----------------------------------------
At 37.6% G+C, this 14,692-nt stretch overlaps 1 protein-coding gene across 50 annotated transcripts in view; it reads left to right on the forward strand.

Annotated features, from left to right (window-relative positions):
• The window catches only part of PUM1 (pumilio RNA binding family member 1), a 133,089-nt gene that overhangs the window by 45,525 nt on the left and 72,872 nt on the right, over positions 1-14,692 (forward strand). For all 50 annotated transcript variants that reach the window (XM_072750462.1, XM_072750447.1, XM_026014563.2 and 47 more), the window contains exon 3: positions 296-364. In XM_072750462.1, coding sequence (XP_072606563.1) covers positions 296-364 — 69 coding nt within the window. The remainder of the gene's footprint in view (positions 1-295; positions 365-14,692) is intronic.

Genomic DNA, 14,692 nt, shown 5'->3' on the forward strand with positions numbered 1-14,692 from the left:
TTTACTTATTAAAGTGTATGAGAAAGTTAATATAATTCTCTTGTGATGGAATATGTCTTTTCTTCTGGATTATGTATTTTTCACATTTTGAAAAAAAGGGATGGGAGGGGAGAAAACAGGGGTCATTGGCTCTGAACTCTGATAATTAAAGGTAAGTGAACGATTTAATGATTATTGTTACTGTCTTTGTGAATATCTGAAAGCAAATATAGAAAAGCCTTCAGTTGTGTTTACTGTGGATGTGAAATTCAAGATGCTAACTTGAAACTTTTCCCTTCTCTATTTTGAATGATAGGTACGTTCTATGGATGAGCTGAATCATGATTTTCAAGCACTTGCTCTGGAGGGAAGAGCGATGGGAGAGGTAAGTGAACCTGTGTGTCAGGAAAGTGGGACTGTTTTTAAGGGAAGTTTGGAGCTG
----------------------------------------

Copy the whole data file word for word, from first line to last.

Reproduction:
At 37.6% G+C, this 14,692-nt stretch overlaps 1 protein-coding gene across 50 annotated transcripts in view; it reads left to right on the forward strand.

Annotated features, from left to right (window-relative positions):
• The window catches only part of PUM1 (pumilio RNA binding family member 1), a 133,089-nt gene that overhangs the window by 45,525 nt on the left and 72,872 nt on the right, over positions 1-14,692 (forward strand). For all 50 annotated transcript variants that reach the window (XM_072750462.1, XM_072750447.1, XM_026014563.2 and 47 more), the window contains exon 3: positions 296-364. In XM_072750462.1, coding sequence (XP_072606563.1) covers positions 296-364 — 69 coding nt within the window. The remainder of the gene's footprint in view (positions 1-295; positions 365-14,692) is intronic.

Genomic DNA, 14,692 nt, shown 5'->3' on the forward strand with positions numbered 1-14,692 from the left:
TTTACTTATTAAAGTGTATGAGAAAGTTAATATAATTCTCTTGTGATGGAATATGTCTTTTCTTCTGGATTATGTATTTTTCACATTTTGAAAAAAAGGGATGGGAGGGGAGAAAACAGGGGTCATTGGCTCTGAACTCTGATAATTAAAGGTAAGTGAACGATTTAATGATTATTGTTACTGTCTTTGTGAATATCTGAAAGCAAATATAGAAAAGCCTTCAGTTGTGTTTACTGTGGATGTGAAATTCAAGATGCTAACTTGAAACTTTTCCCTTCTCTATTTTGAATGATAGGTACGTTCTATGGATGAGCTGAATCATGATTTTCAAGCACTTGCTCTGGAGGGAAGAGCGATGGGAGAGGTAAGTGAACCTGTGTGTCAGGAAAGTGGGACTGTTTTTAAGGGAAGTTTGGAGCTG